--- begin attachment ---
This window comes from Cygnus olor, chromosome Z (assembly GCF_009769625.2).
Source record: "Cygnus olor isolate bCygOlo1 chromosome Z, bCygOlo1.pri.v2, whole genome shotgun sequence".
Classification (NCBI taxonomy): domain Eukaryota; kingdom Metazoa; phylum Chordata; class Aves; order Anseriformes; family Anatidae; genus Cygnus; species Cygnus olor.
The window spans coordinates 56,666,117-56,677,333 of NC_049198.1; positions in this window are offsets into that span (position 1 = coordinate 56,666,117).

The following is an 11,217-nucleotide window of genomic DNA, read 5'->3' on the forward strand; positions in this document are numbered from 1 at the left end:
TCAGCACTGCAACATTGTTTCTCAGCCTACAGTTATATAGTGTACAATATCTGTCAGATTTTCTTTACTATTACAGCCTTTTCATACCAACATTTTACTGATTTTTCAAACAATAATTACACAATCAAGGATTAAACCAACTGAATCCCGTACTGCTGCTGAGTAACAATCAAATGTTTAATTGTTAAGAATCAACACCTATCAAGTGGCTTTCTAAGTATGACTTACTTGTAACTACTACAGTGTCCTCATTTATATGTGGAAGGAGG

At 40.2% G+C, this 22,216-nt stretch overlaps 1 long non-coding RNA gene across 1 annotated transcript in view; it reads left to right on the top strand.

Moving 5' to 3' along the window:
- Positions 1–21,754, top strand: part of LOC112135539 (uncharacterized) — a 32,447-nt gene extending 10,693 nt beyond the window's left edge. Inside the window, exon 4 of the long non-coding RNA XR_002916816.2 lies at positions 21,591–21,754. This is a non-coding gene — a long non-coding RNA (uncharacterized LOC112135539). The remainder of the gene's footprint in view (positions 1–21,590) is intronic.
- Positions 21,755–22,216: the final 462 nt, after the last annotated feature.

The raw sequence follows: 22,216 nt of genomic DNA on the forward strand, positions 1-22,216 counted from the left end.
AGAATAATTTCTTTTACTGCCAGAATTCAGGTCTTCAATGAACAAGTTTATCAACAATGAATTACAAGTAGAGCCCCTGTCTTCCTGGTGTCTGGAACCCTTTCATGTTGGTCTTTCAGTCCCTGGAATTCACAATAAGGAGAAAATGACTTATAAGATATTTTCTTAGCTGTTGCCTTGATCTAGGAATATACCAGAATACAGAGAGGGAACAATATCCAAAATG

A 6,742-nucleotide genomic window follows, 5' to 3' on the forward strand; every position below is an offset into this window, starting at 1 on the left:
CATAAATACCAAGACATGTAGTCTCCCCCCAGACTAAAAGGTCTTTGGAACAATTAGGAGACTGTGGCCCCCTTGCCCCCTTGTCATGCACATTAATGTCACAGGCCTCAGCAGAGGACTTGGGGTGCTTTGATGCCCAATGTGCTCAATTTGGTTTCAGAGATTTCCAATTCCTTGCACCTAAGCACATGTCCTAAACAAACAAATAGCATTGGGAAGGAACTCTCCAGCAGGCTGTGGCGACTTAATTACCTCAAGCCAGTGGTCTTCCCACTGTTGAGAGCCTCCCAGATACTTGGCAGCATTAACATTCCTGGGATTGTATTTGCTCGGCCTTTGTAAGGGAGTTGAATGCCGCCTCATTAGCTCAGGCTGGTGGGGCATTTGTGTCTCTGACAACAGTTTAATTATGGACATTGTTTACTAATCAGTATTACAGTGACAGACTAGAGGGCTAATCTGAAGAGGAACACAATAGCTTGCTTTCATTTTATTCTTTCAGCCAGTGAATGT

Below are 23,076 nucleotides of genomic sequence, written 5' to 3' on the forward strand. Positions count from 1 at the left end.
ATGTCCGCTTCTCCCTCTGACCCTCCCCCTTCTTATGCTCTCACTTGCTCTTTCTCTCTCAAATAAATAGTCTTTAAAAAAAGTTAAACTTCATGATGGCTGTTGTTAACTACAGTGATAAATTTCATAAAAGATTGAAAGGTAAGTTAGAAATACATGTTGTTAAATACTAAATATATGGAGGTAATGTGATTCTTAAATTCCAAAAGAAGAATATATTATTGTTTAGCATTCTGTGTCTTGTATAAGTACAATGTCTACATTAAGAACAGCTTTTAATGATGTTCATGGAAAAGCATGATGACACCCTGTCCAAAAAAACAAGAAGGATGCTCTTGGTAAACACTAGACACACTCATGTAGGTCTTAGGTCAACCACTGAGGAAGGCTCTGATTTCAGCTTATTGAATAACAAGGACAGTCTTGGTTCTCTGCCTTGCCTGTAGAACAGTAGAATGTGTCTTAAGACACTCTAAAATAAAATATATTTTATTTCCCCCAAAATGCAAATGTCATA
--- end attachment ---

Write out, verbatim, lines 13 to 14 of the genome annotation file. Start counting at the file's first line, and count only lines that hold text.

A 6,742-nucleotide genomic window follows, 5' to 3' on the forward strand; every position below is an offset into this window, starting at 1 on the left:
CATAAATACCAAGACATGTAGTCTCCCCCCAGACTAAAAGGTCTTTGGAACAATTAGGAGACTGTGGCCCCCTTGCCCCCTTGTCATGCACATTAATGTCACAGGCCTCAGCAGAGGACTTGGGGTGCTTTGATGCCCAATGTGCTCAATTTGGTTTCAGAGATTTCCAATTCCTTGCACCTAAGCACATGTCCTAAACAAACAAATAGCATTGGGAAGGAACTCTCCAGCAGGCTGTGGCGACTTAATTACCTCAAGCCAGTGGTCTTCCCACTGTTGAGAGCCTCCCAGATACTTGGCAGCATTAACATTCCTGGGATTGTATTTGCTCGGCCTTTGTAAGGGAGTTGAATGCCGCCTCATTAGCTCAGGCTGGTGGGGCATTTGTGTCTCTGACAACAGTTTAATTATGGACATTGTTTACTAATCAGTATTACAGTGACAGACTAGAGGGCTAATCTGAAGAGGAACACAATAGCTTGCTTTCATTTTATTCTTTCAGCCAGTGAATGT